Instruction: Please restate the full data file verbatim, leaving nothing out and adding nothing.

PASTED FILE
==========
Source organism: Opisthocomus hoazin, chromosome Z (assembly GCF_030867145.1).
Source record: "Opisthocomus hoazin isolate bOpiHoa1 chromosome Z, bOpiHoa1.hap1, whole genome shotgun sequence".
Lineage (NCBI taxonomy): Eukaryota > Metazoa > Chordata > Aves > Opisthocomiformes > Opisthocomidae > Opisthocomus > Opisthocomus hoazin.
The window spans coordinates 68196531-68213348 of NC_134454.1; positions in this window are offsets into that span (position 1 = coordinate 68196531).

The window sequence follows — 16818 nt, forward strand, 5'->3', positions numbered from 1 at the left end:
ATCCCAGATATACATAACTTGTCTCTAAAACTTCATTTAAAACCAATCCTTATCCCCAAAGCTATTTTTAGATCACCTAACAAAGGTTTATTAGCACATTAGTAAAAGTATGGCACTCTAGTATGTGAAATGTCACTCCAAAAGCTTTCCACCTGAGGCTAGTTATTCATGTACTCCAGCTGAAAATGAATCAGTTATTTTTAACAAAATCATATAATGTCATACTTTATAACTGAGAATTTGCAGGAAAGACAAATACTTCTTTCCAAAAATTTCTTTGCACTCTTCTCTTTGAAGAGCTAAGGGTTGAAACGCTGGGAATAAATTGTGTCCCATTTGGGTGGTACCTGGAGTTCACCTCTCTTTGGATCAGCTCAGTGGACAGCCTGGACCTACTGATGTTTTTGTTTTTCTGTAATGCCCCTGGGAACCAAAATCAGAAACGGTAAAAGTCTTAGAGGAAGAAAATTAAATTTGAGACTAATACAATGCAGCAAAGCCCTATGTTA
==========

Source organism: Opisthocomus hoazin, chromosome Z (assembly GCF_030867145.1).
Source record: "Opisthocomus hoazin isolate bOpiHoa1 chromosome Z, bOpiHoa1.hap1, whole genome shotgun sequence".
Lineage (NCBI taxonomy): Eukaryota > Metazoa > Chordata > Aves > Opisthocomiformes > Opisthocomidae > Opisthocomus > Opisthocomus hoazin.
The window spans coordinates 68196531-68213348 of NC_134454.1; positions in this window are offsets into that span (position 1 = coordinate 68196531).

The window sequence follows — 16818 nt, forward strand, 5'->3', positions numbered from 1 at the left end:
ATCCCAGATATACATAACTTGTCTCTAAAACTTCATTTAAAACCAATCCTTATCCCCAAAGCTATTTTTAGATCACCTAACAAAGGTTTATTAGCACATTAGTAAAAGTATGGCACTCTAGTATGTGAAATGTCACTCCAAAAGCTTTCCACCTGAGGCTAGTTATTCATGTACTCCAGCTGAAAATGAATCAGTTATTTTTAACAAAATCATATAATGTCATACTTTATAACTGAGAATTTGCAGGAAAGACAAATACTTCTTTCCAAAAATTTCTTTGCACTCTTCTCTTTGAAGAGCTAAGGGTTGAAACGCTGGGAATAAATTGTGTCCCATTTGGGTGGTACCTGGAGTTCACCTCTCTTTGGATCAGCTCAGTGGACAGCCTGGACCTACTGATGTTTTTGTTTTTCTGTAATGCCCCTGGGAACCAAAATCAGAAACGGTAAAAGTCTTAGAGGAAGAAAATTAAATTTGAGACTAATACAATGCAGCAAAGCCCTATGTTA